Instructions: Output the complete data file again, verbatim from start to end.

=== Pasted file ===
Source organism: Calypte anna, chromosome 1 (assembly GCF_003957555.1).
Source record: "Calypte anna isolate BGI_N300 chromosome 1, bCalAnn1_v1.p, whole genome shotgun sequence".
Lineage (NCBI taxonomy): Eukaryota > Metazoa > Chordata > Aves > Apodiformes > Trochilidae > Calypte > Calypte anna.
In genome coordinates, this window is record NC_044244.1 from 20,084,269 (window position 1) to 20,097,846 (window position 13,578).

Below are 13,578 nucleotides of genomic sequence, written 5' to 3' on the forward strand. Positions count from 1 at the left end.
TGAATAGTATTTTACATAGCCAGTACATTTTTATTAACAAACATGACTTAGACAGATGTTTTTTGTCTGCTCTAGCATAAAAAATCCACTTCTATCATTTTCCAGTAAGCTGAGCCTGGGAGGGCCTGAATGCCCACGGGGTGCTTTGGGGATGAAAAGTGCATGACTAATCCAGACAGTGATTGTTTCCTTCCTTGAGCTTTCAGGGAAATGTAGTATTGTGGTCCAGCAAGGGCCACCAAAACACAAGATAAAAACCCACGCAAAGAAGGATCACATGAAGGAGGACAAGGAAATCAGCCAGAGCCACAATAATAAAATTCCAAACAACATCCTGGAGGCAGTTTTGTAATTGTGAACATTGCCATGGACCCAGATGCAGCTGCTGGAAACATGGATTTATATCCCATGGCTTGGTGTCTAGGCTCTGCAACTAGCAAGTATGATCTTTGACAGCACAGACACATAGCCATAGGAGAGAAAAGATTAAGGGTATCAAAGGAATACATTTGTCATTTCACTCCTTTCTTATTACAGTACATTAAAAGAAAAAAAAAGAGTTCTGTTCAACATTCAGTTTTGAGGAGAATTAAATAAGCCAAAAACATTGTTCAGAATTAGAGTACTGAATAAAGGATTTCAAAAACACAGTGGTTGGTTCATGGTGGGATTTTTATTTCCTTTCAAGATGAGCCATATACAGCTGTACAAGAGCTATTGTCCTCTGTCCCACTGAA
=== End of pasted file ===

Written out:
Source organism: Calypte anna, chromosome 1 (assembly GCF_003957555.1).
Source record: "Calypte anna isolate BGI_N300 chromosome 1, bCalAnn1_v1.p, whole genome shotgun sequence".
Lineage (NCBI taxonomy): Eukaryota > Metazoa > Chordata > Aves > Apodiformes > Trochilidae > Calypte > Calypte anna.
In genome coordinates, this window is record NC_044244.1 from 20,084,269 (window position 1) to 20,097,846 (window position 13,578).

Below are 13,578 nucleotides of genomic sequence, written 5' to 3' on the forward strand. Positions count from 1 at the left end.
TGAATAGTATTTTACATAGCCAGTACATTTTTATTAACAAACATGACTTAGACAGATGTTTTTTGTCTGCTCTAGCATAAAAAATCCACTTCTATCATTTTCCAGTAAGCTGAGCCTGGGAGGGCCTGAATGCCCACGGGGTGCTTTGGGGATGAAAAGTGCATGACTAATCCAGACAGTGATTGTTTCCTTCCTTGAGCTTTCAGGGAAATGTAGTATTGTGGTCCAGCAAGGGCCACCAAAACACAAGATAAAAACCCACGCAAAGAAGGATCACATGAAGGAGGACAAGGAAATCAGCCAGAGCCACAATAATAAAATTCCAAACAACATCCTGGAGGCAGTTTTGTAATTGTGAACATTGCCATGGACCCAGATGCAGCTGCTGGAAACATGGATTTATATCCCATGGCTTGGTGTCTAGGCTCTGCAACTAGCAAGTATGATCTTTGACAGCACAGACACATAGCCATAGGAGAGAAAAGATTAAGGGTATCAAAGGAATACATTTGTCATTTCACTCCTTTCTTATTACAGTACATTAAAAGAAAAAAAAAGAGTTCTGTTCAACATTCAGTTTTGAGGAGAATTAAATAAGCCAAAAACATTGTTCAGAATTAGAGTACTGAATAAAGGATTTCAAAAACACAGTGGTTGGTTCATGGTGGGATTTTTATTTCCTTTCAAGATGAGCCATATACAGCTGTACAAGAGCTATTGTCCTCTGTCCCACTGAA